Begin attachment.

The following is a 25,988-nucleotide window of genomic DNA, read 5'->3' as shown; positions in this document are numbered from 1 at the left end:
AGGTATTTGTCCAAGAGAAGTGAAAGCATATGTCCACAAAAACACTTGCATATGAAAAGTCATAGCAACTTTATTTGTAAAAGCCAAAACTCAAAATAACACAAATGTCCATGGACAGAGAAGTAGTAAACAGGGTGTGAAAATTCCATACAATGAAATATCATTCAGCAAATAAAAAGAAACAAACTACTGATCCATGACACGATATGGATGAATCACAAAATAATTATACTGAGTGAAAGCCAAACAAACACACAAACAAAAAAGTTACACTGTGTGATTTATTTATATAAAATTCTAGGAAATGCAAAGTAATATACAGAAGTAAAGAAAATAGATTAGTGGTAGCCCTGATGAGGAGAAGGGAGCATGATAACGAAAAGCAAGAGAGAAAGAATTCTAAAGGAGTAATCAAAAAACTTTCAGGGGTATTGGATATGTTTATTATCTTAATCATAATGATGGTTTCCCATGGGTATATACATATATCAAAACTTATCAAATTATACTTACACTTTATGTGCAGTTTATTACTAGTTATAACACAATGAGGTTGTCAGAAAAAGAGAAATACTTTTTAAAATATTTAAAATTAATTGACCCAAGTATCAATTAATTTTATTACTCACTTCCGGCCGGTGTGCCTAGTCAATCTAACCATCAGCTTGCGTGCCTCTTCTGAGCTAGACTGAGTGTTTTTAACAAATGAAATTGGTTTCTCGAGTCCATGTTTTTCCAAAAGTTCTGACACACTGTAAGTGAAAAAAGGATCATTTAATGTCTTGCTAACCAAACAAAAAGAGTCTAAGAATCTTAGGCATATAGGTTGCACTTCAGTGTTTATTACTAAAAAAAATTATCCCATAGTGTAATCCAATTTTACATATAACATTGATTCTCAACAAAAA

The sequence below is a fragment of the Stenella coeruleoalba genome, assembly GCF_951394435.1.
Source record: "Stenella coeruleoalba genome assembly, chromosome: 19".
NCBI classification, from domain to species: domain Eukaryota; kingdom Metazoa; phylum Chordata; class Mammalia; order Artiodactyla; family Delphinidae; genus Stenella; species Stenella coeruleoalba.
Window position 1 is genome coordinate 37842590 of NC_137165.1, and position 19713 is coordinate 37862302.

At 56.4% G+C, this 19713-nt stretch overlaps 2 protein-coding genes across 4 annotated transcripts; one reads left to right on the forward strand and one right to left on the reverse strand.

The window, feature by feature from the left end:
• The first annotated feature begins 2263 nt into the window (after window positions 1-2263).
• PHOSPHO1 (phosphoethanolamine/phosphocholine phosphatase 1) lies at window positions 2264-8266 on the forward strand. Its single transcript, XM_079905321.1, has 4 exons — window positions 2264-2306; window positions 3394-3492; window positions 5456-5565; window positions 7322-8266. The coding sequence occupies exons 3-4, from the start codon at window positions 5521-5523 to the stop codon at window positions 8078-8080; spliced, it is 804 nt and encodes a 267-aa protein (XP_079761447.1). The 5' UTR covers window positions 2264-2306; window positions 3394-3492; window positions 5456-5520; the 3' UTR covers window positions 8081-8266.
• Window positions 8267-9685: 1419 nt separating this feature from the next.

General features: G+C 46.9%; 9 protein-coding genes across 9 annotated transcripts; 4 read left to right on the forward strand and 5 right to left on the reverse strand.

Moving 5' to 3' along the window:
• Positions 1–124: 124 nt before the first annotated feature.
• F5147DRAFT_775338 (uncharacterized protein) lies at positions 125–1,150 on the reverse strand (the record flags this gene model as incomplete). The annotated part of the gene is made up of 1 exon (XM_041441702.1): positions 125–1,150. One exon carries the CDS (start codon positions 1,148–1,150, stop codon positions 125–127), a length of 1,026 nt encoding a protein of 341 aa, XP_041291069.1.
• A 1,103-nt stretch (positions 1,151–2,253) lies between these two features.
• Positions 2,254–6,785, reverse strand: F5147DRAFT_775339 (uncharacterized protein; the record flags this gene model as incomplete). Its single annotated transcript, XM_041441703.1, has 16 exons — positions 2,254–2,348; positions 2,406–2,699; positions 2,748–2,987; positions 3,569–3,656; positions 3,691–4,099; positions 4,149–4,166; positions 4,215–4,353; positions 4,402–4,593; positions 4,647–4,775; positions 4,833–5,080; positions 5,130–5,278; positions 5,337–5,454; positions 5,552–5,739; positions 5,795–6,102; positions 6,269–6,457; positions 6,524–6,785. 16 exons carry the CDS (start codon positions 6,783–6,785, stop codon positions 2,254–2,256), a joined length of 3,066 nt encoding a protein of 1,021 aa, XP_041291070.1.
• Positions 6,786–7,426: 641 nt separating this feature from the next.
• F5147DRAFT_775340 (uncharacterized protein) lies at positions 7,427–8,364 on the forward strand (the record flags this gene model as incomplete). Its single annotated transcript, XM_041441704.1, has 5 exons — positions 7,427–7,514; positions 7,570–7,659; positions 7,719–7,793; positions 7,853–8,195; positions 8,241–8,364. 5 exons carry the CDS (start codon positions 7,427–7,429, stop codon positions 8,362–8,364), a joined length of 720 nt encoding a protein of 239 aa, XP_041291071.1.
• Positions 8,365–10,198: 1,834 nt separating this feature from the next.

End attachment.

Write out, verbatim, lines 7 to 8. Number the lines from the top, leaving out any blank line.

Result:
At 56.4% G+C, this 19713-nt stretch overlaps 2 protein-coding genes across 4 annotated transcripts; one reads left to right on the forward strand and one right to left on the reverse strand.

The window, feature by feature from the left end: